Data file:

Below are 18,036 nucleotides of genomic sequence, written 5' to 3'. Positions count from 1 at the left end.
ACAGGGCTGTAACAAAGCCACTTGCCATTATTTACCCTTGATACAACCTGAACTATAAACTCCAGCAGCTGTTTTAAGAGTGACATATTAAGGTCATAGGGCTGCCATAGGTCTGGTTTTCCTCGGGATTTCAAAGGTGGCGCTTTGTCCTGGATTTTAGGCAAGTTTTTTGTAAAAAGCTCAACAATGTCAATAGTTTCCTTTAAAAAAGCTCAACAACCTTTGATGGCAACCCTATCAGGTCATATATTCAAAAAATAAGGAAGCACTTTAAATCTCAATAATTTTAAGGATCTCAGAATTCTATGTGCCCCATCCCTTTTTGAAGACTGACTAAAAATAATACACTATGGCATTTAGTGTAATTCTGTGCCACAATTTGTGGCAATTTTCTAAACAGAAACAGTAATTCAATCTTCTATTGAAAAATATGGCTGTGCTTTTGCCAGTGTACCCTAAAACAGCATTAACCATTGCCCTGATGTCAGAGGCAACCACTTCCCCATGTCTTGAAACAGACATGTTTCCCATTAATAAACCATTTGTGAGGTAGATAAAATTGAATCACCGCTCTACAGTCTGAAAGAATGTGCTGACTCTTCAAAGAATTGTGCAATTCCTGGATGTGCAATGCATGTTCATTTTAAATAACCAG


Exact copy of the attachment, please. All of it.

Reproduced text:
Below are 18,036 nucleotides of genomic sequence, written 5' to 3'. Positions count from 1 at the left end.
ACAGGGCTGTAACAAAGCCACTTGCCATTATTTACCCTTGATACAACCTGAACTATAAACTCCAGCAGCTGTTTTAAGAGTGACATATTAAGGTCATAGGGCTGCCATAGGTCTGGTTTTCCTCGGGATTTCAAAGGTGGCGCTTTGTCCTGGATTTTAGGCAAGTTTTTTGTAAAAAGCTCAACAATGTCAATAGTTTCCTTTAAAAAAGCTCAACAACCTTTGATGGCAACCCTATCAGGTCATATATTCAAAAAATAAGGAAGCACTTTAAATCTCAATAATTTTAAGGATCTCAGAATTCTATGTGCCCCATCCCTTTTTGAAGACTGACTAAAAATAATACACTATGGCATTTAGTGTAATTCTGTGCCACAATTTGTGGCAATTTTCTAAACAGAAACAGTAATTCAATCTTCTATTGAAAAATATGGCTGTGCTTTTGCCAGTGTACCCTAAAACAGCATTAACCATTGCCCTGATGTCAGAGGCAACCACTTCCCCATGTCTTGAAACAGACATGTTTCCCATTAATAAACCATTTGTGAGGTAGATAAAATTGAATCACCGCTCTACAGTCTGAAAGAATGTGCTGACTCTTCAAAGAATTGTGCAATTCCTGGATGTGCAATGCATGTTCATTTTAAATAACCAG